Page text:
What Will Happen To Crypto? Sentiment towards digital currencies has rarely been this low.
Indeed, the high-profile collapse of Mt. Gox in 2014, and the more recent bankruptcy of FTX, have each shaken investor confidence in the industry. Moreover, the steadily declining price of Bitcoin over the last twelve months has many people wondering whether digital assets are undergoing a long, slow, painful death right now.
In fact, it’s hard to see how things can turn around in the short term. Given the current macroeconomic environment, many institutional participants have pulled back from the sector, and raising capital within the space is becoming increasingly difficult.
Furthermore, with fewer people willing to take on the risk of investing in cryptocurrencies, additional consolidation could occur before any real recovery takes place.
No matter. The FTX crash has been a wake-up call for the wider community. While many thought that this newfangled digital ecosystem was immune to the same financial risks as traditional markets, the downfall of FTX showed that this was not the case. Fortunately, there’s now a greater understanding of the need for risk management regarding digital assets.
As a result of these scandals, there’s a high probability that governments will introduce regulations surrounding exchanges and trading platforms in the future. This will help protect investors and ensure proper safeguards are in place. We may also see an increase in insurance for crypto-related businesses too.
In the short term, markets may likely experience some difficulties adjusting to this new reality. However, the FTX incident could be a positive turning point for the industry as a whole. It highlights the need for more stringent responsibility and caution when dealing with digital securities, which can only be a good development.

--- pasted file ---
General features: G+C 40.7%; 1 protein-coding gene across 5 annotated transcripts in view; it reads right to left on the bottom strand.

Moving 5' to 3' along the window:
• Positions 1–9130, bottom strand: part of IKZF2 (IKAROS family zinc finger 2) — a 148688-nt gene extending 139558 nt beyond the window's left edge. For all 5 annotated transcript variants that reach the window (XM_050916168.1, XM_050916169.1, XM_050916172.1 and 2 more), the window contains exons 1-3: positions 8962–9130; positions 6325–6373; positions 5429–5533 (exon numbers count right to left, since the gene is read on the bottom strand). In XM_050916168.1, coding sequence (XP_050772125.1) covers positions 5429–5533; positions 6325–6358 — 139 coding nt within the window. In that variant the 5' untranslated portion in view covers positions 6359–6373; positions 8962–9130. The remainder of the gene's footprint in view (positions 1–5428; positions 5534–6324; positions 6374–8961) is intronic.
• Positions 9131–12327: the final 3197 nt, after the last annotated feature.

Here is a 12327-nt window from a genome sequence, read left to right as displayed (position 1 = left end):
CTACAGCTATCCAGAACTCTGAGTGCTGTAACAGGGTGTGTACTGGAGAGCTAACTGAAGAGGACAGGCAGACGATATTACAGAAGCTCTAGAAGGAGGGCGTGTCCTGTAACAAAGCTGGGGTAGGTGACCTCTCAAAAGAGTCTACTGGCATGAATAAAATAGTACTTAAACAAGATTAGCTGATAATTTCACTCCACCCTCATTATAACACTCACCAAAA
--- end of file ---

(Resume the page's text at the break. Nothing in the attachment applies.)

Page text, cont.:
But with everything up in the air at the moment, what might be in store for regular investors over the longer-term horizon?
Have Digital Currencies Lived Up To Their Hype?
It’s been over a decade since the first cryptographically-minted asset was mined. Numerous other virtual coins have been created in the intervening years, registering a collective market value running into the trillions of dollars.
But despite all this activity and exposure, it’s still an open question whether blockchain technology has fulfilled its promise. Digital equities remain highly volatile, with wide swings in value from day to day. They’re also largely ignored by central banks, and are not yet widely accepted as legal tender.
Besides, many experts claim that digital currencies are merely a speculative asset class with no real value or utility. While some potential applications exist, naysayers contend that this remains largely unproven and untested. As such, the critics of Bitcoin believe it’s unlikely to provide any tangible good in the future.
Does Blockchain Have To Evolve To Survive?
That said, if digital assets are to thrive again, a viable use case must be found to validate their existence outside of just being an alternative form of currency. Luckily, there are a few areas where this appears to be the case.
For instance, one of the most exciting trends in cryptocurrency is the growth of smart contracts.
Indeed, smart contracts are a kind of digital agreement that can be executed automatically without needing a third party. This means that they’re much faster and more efficient than traditional contracts, which generally have to be processed manually under the guise of a qualified lawyer. On top of that, smart contracts are often more trustworthy because they’re not subject to human error or fraudulent manipulation.
This type of trustless execution is made possible through blockchain middleware such as Chainlink (LINK). Chainlink acts as a decentralized network of nodes that securely connects smart contracts to real-world data, and this data can be anything from weather forecasts to the spot price of oil and gas.